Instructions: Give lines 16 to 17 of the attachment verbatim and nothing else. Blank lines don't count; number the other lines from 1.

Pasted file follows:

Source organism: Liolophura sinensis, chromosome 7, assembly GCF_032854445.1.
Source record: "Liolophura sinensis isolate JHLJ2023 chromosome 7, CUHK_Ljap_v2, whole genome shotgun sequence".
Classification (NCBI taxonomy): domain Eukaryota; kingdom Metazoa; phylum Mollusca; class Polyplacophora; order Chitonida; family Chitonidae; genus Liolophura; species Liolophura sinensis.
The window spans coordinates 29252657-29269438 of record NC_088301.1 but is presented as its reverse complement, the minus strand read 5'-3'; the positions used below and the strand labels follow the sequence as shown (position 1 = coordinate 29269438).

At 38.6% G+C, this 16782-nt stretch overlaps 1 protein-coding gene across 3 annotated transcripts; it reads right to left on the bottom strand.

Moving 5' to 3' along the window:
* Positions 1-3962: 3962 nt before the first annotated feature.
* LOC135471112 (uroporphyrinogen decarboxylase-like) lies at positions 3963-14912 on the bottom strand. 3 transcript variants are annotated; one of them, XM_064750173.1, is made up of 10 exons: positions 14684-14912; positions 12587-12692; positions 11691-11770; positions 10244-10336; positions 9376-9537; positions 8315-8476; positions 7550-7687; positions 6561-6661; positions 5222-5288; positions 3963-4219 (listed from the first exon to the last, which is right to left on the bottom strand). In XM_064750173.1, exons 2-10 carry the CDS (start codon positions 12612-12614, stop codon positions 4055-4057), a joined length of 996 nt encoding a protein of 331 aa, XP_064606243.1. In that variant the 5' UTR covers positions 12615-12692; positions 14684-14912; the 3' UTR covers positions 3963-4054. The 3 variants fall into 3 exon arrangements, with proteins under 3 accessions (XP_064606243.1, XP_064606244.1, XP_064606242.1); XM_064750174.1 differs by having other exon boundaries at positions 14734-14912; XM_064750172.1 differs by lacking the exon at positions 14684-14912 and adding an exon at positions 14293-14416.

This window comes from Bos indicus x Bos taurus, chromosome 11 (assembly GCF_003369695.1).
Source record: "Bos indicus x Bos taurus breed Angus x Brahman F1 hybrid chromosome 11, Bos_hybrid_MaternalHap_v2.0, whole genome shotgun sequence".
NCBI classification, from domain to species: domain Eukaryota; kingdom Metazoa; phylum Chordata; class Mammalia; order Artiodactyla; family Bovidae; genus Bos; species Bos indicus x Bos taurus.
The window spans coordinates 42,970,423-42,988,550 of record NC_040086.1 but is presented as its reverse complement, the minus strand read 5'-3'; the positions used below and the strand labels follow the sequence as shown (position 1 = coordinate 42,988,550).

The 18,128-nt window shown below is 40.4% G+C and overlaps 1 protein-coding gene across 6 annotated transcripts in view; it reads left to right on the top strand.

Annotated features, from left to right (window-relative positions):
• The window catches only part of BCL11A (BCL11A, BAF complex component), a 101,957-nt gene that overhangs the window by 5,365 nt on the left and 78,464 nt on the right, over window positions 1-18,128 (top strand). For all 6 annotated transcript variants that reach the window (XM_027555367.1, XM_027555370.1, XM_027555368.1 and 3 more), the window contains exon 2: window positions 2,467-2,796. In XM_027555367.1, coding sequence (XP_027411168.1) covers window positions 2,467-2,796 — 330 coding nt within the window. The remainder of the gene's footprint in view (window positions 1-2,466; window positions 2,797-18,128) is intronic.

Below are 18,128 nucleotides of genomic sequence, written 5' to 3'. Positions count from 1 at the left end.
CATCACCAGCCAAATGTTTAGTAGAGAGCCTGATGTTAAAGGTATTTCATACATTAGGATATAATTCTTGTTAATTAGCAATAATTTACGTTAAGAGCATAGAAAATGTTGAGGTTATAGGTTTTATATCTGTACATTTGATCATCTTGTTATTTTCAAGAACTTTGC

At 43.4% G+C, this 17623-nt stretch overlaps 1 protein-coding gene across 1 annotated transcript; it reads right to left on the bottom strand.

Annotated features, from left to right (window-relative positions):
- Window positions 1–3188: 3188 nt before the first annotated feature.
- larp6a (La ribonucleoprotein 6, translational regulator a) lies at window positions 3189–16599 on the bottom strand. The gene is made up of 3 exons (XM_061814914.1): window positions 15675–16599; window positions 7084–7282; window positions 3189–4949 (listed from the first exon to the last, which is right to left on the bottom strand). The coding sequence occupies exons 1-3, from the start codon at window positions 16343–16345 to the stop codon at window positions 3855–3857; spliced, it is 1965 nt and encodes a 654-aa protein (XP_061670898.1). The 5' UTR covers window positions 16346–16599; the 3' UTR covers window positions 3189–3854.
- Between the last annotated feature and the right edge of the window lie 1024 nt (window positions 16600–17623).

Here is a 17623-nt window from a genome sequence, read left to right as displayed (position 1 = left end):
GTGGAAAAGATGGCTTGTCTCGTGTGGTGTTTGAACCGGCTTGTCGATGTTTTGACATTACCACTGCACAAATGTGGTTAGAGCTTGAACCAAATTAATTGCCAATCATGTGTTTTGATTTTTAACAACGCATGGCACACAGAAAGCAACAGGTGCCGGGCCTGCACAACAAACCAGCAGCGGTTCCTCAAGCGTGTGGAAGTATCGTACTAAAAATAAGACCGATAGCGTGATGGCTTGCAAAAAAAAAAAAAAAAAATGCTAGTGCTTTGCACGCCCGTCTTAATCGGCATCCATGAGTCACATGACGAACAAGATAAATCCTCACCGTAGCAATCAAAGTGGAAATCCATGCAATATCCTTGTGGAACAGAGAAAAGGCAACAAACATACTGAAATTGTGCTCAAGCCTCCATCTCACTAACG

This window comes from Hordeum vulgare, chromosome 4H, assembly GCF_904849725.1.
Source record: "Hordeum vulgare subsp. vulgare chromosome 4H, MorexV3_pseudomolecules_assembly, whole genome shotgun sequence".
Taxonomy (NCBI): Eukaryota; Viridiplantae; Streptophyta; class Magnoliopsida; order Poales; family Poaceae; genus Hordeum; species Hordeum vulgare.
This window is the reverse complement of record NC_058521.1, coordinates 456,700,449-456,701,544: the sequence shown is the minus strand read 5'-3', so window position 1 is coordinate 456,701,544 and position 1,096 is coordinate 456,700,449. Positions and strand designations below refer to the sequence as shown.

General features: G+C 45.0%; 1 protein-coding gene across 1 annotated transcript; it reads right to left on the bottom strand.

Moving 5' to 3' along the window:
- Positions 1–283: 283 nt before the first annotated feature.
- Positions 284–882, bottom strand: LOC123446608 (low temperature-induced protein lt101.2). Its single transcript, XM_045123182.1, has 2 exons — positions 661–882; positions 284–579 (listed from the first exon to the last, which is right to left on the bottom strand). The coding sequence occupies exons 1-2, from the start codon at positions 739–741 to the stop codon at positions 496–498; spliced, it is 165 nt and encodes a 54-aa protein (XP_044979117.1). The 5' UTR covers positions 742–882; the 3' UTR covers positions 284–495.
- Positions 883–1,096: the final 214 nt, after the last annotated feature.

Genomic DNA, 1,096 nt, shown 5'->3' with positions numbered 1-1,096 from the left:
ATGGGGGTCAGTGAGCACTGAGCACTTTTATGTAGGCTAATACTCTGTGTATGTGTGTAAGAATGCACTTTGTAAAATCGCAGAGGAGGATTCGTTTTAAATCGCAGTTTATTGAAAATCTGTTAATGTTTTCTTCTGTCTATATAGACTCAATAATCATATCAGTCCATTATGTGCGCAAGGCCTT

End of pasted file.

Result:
Below are 18,128 nucleotides of genomic sequence, written 5' to 3'. Positions count from 1 at the left end.
CATCACCAGCCAAATGTTTAGTAGAGAGCCTGATGTTAAAGGTATTTCATACATTAGGATATAATTCTTGTTAATTAGCAATAATTTACGTTAAGAGCATAGAAAATGTTGAGGTTATAGGTTTTATATCTGTACATTTGATCATCTTGTTATTTTCAAGAACTTTGC